The effect of a widespread genetic variant that increases the risk for childhood asthma can be neutralized. A new study shows that young infants are particularly responsive to the positive influence of exposure to farm dust. LMU asthma researchers have shown, for the first time, that specific environmental influences can neutralize the effect of a prevalent genetic variant that increases risk for childhood asthma.

Life Sciences - Health - 25.11.2015
The
The "dark matter" in the protein universe
Whether in the form of antibodies, enzymes or carriers: proteins play a crucial role in biology. While researchers have been able to at least partially determine the three-dimensional structure of many proteins, the structures of many other protein building blocks and even entire protein molecules remain as yet unknown.

Physics - Life Sciences - 19.11.2015
Details from the inner life of a tooth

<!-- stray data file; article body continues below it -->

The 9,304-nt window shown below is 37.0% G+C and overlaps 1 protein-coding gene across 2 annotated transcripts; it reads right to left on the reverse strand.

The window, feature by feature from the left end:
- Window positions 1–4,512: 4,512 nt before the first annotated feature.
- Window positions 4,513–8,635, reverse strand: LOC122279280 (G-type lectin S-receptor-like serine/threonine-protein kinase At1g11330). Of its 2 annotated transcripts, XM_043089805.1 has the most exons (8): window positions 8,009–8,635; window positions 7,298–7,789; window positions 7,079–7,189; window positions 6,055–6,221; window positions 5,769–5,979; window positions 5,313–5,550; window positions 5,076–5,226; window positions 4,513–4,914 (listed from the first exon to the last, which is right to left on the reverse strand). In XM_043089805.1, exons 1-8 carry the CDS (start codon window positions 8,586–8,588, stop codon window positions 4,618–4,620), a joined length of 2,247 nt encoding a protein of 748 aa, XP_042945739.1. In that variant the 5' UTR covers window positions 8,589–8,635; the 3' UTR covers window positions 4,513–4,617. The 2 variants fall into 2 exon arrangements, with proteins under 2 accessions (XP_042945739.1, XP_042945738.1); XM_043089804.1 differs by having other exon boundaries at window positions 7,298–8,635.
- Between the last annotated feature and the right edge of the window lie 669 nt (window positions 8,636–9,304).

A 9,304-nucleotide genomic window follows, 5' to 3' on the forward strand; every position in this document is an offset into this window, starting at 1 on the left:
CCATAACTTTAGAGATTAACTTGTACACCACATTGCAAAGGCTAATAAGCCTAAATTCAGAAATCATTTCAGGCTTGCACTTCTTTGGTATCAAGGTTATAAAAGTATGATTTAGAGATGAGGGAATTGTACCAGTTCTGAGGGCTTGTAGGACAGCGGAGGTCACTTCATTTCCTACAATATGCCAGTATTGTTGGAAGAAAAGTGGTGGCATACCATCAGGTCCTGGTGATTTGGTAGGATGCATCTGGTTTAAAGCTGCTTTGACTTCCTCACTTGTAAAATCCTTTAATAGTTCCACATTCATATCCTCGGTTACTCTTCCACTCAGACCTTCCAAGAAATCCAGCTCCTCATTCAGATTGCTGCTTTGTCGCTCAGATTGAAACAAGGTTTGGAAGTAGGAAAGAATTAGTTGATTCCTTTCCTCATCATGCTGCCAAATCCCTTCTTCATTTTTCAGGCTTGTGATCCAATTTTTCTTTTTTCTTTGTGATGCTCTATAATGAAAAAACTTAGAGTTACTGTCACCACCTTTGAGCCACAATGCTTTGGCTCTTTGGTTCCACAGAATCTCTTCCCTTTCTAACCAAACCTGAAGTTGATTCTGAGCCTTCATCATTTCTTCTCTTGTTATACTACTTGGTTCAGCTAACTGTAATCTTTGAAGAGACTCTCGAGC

Details from the inner life of a tooth
Both in materials science and in biomedical research it is important to be able to view minute nanostructures, for example in carbon-fiber materials and bones. A team from the Technical University of Munich (TUM), the University of Lund, Charité hospital in Berlin and the Paul Scherrer Institute (PSI) have now developed a new computed tomography method based on the scattering, rather than on the absorption, of X-rays.

Life Sciences - Health - 09.11.2015
Possible Reasons Found for Failure of Alzheimer's Treatment
Possible Reasons Found for Failure of Alzheimer’s Treatment
Agglutinated proteins in the brain, known as amyloid-? plaques, are a key characteristic of Alzheimer's. One treatment option uses special antibodies to break down these plaques. This approach yielded good results in the animal model, but for reasons that are not yet clear, it has so far been unsuccessful in patient studies.

Life Sciences - Health - 04.11.2015
Protein Repairs Nerve Cell Damage
Protein Repairs Nerve Cell Damage